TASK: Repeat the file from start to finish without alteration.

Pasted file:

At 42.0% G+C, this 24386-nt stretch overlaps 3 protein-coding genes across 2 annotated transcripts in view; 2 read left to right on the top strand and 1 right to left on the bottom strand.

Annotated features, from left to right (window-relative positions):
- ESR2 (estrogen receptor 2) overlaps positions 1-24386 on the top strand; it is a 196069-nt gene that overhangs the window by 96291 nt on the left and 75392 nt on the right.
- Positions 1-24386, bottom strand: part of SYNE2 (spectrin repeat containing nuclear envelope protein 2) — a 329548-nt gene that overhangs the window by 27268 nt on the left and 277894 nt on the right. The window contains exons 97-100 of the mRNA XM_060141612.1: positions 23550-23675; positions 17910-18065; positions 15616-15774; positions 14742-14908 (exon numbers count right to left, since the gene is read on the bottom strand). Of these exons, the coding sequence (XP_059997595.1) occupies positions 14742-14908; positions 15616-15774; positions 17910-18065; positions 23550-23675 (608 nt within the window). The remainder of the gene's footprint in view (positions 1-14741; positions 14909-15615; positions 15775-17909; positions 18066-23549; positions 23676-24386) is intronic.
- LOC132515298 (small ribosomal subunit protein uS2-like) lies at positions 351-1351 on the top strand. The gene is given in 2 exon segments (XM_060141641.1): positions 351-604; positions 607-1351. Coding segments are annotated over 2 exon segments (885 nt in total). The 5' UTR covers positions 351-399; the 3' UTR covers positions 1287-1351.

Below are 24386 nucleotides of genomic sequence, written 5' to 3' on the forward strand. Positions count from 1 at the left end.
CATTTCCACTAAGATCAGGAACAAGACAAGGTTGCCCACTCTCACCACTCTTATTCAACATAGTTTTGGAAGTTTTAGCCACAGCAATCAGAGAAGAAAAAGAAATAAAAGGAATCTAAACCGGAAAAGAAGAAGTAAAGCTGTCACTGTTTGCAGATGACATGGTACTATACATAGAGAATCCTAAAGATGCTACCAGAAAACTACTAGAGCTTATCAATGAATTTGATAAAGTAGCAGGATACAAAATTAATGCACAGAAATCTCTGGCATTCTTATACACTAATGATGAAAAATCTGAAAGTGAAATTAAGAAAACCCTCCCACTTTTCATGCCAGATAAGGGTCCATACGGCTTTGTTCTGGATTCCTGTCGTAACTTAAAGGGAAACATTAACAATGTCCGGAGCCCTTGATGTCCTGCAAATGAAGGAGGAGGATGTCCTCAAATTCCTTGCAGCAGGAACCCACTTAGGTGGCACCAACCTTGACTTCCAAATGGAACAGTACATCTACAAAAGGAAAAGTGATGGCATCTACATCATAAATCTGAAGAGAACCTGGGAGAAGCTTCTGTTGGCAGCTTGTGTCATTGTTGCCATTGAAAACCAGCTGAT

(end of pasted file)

At 42.0% G+C, this 24386-nt stretch overlaps 3 protein-coding genes across 2 annotated transcripts in view; 2 read left to right on the top strand and 1 right to left on the bottom strand.

Annotated features, from left to right (window-relative positions):
- ESR2 (estrogen receptor 2) overlaps positions 1-24386 on the top strand; it is a 196069-nt gene that overhangs the window by 96291 nt on the left and 75392 nt on the right.
- Positions 1-24386, bottom strand: part of SYNE2 (spectrin repeat containing nuclear envelope protein 2) — a 329548-nt gene that overhangs the window by 27268 nt on the left and 277894 nt on the right. The window contains exons 97-100 of the mRNA XM_060141612.1: positions 23550-23675; positions 17910-18065; positions 15616-15774; positions 14742-14908 (exon numbers count right to left, since the gene is read on the bottom strand). Of these exons, the coding sequence (XP_059997595.1) occupies positions 14742-14908; positions 15616-15774; positions 17910-18065; positions 23550-23675 (608 nt within the window). The remainder of the gene's footprint in view (positions 1-14741; positions 14909-15615; positions 15775-17909; positions 18066-23549; positions 23676-24386) is intronic.
- LOC132515298 (small ribosomal subunit protein uS2-like) lies at positions 351-1351 on the top strand. The gene is given in 2 exon segments (XM_060141641.1): positions 351-604; positions 607-1351. Coding segments are annotated over 2 exon segments (885 nt in total). The 5' UTR covers positions 351-399; the 3' UTR covers positions 1287-1351.

Below are 24386 nucleotides of genomic sequence, written 5' to 3' on the forward strand. Positions count from 1 at the left end.
CATTTCCACTAAGATCAGGAACAAGACAAGGTTGCCCACTCTCACCACTCTTATTCAACATAGTTTTGGAAGTTTTAGCCACAGCAATCAGAGAAGAAAAAGAAATAAAAGGAATCTAAACCGGAAAAGAAGAAGTAAAGCTGTCACTGTTTGCAGATGACATGGTACTATACATAGAGAATCCTAAAGATGCTACCAGAAAACTACTAGAGCTTATCAATGAATTTGATAAAGTAGCAGGATACAAAATTAATGCACAGAAATCTCTGGCATTCTTATACACTAATGATGAAAAATCTGAAAGTGAAATTAAGAAAACCCTCCCACTTTTCATGCCAGATAAGGGTCCATACGGCTTTGTTCTGGATTCCTGTCGTAACTTAAAGGGAAACATTAACAATGTCCGGAGCCCTTGATGTCCTGCAAATGAAGGAGGAGGATGTCCTCAAATTCCTTGCAGCAGGAACCCACTTAGGTGGCACCAACCTTGACTTCCAAATGGAACAGTACATCTACAAAAGGAAAAGTGATGGCATCTACATCATAAATCTGAAGAGAACCTGGGAGAAGCTTCTGTTGGCAGCTTGTGTCATTGTTGCCATTGAAAACCAGCTGAT